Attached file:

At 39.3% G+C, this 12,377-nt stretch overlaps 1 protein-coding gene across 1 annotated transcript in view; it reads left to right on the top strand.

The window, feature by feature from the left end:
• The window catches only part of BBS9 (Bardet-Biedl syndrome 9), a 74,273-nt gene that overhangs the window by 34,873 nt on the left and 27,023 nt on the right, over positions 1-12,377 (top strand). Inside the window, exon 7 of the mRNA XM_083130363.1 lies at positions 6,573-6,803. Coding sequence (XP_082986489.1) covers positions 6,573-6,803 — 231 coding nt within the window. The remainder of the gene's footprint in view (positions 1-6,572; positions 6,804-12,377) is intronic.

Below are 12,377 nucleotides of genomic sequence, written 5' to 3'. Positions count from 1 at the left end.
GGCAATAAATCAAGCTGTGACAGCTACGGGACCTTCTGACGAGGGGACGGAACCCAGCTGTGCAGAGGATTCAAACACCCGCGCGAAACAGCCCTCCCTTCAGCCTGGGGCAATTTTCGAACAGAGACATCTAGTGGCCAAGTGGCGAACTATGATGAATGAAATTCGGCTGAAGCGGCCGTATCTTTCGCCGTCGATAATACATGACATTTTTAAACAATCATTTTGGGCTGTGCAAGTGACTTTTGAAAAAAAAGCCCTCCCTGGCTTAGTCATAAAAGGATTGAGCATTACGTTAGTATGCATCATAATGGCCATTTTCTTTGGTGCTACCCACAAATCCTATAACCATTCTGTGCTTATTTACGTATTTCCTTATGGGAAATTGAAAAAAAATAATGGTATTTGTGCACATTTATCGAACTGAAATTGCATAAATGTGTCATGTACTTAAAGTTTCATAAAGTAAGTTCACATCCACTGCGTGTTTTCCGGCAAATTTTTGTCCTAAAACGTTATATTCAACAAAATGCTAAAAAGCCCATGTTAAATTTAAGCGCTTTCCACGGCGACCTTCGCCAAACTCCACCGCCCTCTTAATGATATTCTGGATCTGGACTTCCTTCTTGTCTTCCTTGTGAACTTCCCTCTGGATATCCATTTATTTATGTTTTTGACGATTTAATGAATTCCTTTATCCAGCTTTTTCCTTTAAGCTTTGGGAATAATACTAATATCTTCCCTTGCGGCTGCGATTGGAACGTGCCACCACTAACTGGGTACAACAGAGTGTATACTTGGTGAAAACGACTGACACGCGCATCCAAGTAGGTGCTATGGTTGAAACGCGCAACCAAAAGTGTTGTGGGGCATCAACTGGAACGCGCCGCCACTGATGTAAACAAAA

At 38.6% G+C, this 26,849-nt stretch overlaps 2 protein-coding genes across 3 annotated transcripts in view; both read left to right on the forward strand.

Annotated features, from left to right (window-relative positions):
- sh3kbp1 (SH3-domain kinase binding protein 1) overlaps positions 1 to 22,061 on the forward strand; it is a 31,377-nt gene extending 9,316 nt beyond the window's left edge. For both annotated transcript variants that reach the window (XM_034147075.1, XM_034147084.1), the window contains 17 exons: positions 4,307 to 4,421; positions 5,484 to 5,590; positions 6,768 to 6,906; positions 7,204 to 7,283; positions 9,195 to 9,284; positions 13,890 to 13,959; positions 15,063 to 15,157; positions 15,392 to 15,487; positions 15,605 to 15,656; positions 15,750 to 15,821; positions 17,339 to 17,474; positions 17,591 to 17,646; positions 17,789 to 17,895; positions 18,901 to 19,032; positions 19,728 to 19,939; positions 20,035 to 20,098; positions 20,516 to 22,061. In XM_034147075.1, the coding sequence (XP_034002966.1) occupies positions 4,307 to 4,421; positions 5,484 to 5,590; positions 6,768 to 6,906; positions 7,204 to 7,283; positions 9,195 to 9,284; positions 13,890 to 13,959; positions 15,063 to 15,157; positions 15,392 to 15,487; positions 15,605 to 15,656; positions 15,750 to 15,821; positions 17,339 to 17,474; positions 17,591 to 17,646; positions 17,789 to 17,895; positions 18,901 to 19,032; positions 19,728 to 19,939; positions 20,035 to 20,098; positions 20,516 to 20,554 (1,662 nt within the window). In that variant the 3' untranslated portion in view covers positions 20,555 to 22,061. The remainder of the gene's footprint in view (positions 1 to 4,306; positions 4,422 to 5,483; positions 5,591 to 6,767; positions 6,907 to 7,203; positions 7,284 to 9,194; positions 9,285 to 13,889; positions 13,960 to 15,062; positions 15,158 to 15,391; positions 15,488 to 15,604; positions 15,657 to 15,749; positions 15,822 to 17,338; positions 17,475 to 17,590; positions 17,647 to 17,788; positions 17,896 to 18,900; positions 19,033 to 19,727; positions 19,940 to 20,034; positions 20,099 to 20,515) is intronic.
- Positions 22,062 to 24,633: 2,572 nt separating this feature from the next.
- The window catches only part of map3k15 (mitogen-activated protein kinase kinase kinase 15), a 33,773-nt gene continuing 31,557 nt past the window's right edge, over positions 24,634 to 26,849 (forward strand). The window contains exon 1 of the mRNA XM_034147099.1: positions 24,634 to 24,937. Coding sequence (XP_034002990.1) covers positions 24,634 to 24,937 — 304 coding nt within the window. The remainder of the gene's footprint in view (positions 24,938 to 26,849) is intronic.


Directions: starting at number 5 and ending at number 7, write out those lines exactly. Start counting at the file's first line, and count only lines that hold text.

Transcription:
GGCAATAAATCAAGCTGTGACAGCTACGGGACCTTCTGACGAGGGGACGGAACCCAGCTGTGCAGAGGATTCAAACACCCGCGCGAAACAGCCCTCCCTTCAGCCTGGGGCAATTTTCGAACAGAGACATCTAGTGGCCAAGTGGCGAACTATGATGAATGAAATTCGGCTGAAGCGGCCGTATCTTTCGCCGTCGATAATACATGACATTTTTAAACAATCATTTTGGGCTGTGCAAGTGACTTTTGAAAAAAAAGCCCTCCCTGGCTTAGTCATAAAAGGATTGAGCATTACGTTAGTATGCATCATAATGGCCATTTTCTTTGGTGCTACCCACAAATCCTATAACCATTCTGTGCTTATTTACGTATTTCCTTATGGGAAATTGAAAAAAAATAATGGTATTTGTGCACATTTATCGAACTGAAATTGCATAAATGTGTCATGTACTTAAAGTTTCATAAAGTAAGTTCACATCCACTGCGTGTTTTCCGGCAAATTTTTGTCCTAAAACGTTATATTCAACAAAATGCTAAAAAGCCCATGTTAAATTTAAGCGCTTTCCACGGCGACCTTCGCCAAACTCCACCGCCCTCTTAATGATATTCTGGATCTGGACTTCCTTCTTGTCTTCCTTGTGAACTTCCCTCTGGATATCCATTTATTTATGTTTTTGACGATTTAATGAATTCCTTTATCCAGCTTTTTCCTTTAAGCTTTGGGAATAATACTAATATCTTCCCTTGCGGCTGCGATTGGAACGTGCCACCACTAACTGGGTACAACAGAGTGTATACTTGGTGAAAACGACTGACACGCGCATCCAAGTAGGTGCTATGGTTGAAACGCGCAACCAAAAGTGTTGTGGGGCATCAACTGGAACGCGCCGCCACTGATGTAAACAAAA

At 38.6% G+C, this 26,849-nt stretch overlaps 2 protein-coding genes across 3 annotated transcripts in view; both read left to right on the forward strand.

Annotated features, from left to right (window-relative positions):